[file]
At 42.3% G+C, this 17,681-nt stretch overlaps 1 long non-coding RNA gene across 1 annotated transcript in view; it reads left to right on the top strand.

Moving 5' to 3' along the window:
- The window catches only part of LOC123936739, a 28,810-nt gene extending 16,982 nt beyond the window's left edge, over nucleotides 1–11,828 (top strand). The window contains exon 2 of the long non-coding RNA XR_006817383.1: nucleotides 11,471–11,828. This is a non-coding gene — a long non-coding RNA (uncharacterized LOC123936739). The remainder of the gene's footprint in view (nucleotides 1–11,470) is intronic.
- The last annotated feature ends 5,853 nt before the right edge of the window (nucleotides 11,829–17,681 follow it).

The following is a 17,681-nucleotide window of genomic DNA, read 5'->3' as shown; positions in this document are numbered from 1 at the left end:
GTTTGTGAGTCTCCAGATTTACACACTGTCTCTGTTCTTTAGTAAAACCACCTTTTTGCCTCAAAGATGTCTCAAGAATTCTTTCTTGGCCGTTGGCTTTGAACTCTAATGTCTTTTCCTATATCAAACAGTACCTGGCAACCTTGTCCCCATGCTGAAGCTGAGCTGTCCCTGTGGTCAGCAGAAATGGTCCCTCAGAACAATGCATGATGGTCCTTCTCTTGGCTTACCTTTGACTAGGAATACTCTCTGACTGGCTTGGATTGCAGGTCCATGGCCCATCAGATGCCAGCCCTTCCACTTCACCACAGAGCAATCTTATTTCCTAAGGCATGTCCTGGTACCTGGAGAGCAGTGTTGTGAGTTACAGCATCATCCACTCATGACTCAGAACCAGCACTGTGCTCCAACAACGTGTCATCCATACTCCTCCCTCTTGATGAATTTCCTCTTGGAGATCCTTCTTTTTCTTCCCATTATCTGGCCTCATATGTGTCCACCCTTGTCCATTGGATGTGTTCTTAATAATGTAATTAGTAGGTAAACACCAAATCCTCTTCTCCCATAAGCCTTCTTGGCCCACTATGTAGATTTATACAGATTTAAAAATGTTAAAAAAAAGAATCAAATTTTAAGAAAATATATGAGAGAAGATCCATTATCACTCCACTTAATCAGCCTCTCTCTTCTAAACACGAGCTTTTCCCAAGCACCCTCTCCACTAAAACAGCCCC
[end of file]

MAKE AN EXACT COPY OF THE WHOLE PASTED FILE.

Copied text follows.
At 42.3% G+C, this 17,681-nt stretch overlaps 1 long non-coding RNA gene across 1 annotated transcript in view; it reads left to right on the top strand.

Moving 5' to 3' along the window:
- The window catches only part of LOC123936739, a 28,810-nt gene extending 16,982 nt beyond the window's left edge, over nucleotides 1–11,828 (top strand). The window contains exon 2 of the long non-coding RNA XR_006817383.1: nucleotides 11,471–11,828. This is a non-coding gene — a long non-coding RNA (uncharacterized LOC123936739). The remainder of the gene's footprint in view (nucleotides 1–11,470) is intronic.
- The last annotated feature ends 5,853 nt before the right edge of the window (nucleotides 11,829–17,681 follow it).

The following is a 17,681-nucleotide window of genomic DNA, read 5'->3' as shown; positions in this document are numbered from 1 at the left end:
GTTTGTGAGTCTCCAGATTTACACACTGTCTCTGTTCTTTAGTAAAACCACCTTTTTGCCTCAAAGATGTCTCAAGAATTCTTTCTTGGCCGTTGGCTTTGAACTCTAATGTCTTTTCCTATATCAAACAGTACCTGGCAACCTTGTCCCCATGCTGAAGCTGAGCTGTCCCTGTGGTCAGCAGAAATGGTCCCTCAGAACAATGCATGATGGTCCTTCTCTTGGCTTACCTTTGACTAGGAATACTCTCTGACTGGCTTGGATTGCAGGTCCATGGCCCATCAGATGCCAGCCCTTCCACTTCACCACAGAGCAATCTTATTTCCTAAGGCATGTCCTGGTACCTGGAGAGCAGTGTTGTGAGTTACAGCATCATCCACTCATGACTCAGAACCAGCACTGTGCTCCAACAACGTGTCATCCATACTCCTCCCTCTTGATGAATTTCCTCTTGGAGATCCTTCTTTTTCTTCCCATTATCTGGCCTCATATGTGTCCACCCTTGTCCATTGGATGTGTTCTTAATAATGTAATTAGTAGGTAAACACCAAATCCTCTTCTCCCATAAGCCTTCTTGGCCCACTATGTAGATTTATACAGATTTAAAAATGTTAAAAAAAAGAATCAAATTTTAAGAAAATATATGAGAGAAGATCCATTATCACTCCACTTAATCAGCCTCTCTCTTCTAAACACGAGCTTTTCCCAAGCACCCTCTCCACTAAAACAGCCCC